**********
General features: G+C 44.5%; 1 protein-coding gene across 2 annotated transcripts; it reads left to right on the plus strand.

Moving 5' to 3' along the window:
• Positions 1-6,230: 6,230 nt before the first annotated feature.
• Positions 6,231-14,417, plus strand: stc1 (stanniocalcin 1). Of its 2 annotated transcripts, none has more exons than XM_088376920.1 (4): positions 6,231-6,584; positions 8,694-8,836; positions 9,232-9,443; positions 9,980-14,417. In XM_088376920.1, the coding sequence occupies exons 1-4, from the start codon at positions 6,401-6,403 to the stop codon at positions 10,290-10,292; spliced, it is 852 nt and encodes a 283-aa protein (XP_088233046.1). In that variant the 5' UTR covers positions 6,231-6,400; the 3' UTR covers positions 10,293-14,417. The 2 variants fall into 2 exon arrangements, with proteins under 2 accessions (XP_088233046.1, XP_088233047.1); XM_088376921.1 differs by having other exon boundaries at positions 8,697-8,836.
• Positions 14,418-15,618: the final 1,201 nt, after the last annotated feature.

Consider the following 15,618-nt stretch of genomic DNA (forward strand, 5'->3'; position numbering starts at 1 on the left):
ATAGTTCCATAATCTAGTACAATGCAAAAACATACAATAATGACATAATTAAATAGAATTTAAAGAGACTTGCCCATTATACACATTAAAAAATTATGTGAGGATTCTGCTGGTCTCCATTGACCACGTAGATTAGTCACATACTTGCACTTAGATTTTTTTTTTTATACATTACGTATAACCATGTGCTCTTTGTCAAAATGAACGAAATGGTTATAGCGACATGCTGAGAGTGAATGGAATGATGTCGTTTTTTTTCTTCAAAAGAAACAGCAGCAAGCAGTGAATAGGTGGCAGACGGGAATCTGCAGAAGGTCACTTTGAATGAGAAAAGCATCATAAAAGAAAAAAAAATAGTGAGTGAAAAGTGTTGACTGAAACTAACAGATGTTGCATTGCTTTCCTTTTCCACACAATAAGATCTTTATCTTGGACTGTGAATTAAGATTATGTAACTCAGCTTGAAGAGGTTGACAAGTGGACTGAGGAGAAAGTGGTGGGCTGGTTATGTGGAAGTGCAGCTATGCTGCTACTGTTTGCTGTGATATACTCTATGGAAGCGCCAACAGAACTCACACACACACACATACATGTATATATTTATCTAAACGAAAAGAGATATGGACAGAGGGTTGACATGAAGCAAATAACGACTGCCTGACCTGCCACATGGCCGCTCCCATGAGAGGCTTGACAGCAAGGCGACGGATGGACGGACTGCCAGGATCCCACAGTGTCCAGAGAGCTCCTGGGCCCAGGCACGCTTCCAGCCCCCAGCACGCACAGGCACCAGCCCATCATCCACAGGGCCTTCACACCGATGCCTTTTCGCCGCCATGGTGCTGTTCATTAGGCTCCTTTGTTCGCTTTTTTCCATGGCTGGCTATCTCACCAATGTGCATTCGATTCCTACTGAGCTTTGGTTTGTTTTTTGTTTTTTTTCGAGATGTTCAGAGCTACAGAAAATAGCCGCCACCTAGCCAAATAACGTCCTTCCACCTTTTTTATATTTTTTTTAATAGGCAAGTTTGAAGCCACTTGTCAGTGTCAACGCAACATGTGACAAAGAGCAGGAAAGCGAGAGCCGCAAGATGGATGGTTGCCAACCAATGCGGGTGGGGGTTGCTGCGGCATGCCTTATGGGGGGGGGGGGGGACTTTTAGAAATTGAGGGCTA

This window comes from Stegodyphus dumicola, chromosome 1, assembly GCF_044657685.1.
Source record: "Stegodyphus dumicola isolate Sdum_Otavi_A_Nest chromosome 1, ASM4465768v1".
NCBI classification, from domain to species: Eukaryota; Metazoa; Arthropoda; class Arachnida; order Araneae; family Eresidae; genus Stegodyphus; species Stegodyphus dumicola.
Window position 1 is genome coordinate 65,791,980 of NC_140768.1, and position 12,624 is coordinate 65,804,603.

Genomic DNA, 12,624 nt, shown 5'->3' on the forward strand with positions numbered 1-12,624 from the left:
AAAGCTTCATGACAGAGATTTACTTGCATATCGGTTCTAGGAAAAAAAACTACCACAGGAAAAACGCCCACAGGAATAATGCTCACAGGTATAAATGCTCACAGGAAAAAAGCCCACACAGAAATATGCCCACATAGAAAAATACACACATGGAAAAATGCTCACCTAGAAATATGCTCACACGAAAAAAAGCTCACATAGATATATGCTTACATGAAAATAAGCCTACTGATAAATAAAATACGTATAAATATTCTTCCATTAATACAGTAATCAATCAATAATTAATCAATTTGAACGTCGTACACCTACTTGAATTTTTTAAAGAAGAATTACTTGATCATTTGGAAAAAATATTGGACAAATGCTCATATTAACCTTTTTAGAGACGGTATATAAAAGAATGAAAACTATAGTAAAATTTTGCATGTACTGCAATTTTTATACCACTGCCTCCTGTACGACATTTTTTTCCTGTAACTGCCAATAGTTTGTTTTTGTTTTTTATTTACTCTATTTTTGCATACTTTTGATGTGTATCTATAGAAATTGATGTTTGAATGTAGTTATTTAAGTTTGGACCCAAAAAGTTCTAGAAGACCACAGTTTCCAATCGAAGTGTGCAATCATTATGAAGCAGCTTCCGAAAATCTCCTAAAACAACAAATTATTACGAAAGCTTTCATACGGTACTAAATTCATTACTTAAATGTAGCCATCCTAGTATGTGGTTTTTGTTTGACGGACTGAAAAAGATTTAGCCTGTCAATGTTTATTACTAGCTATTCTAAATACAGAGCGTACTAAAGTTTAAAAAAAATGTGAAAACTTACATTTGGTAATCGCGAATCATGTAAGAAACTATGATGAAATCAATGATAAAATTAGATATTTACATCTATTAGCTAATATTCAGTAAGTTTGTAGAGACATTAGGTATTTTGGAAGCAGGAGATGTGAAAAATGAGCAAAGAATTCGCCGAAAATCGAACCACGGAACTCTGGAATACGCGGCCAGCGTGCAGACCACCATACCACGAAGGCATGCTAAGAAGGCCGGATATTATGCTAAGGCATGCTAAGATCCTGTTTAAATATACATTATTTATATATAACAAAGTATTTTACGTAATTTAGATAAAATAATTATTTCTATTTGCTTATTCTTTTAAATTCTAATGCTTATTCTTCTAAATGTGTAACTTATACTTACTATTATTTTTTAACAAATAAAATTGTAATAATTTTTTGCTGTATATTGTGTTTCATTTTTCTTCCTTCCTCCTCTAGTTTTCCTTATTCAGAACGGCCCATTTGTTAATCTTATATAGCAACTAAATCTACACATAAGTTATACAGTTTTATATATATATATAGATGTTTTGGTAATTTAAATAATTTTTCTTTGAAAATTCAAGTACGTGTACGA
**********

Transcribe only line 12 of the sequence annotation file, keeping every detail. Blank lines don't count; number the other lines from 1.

Genomic DNA, 12,624 nt, shown 5'->3' on the forward strand with positions numbered 1-12,624 from the left: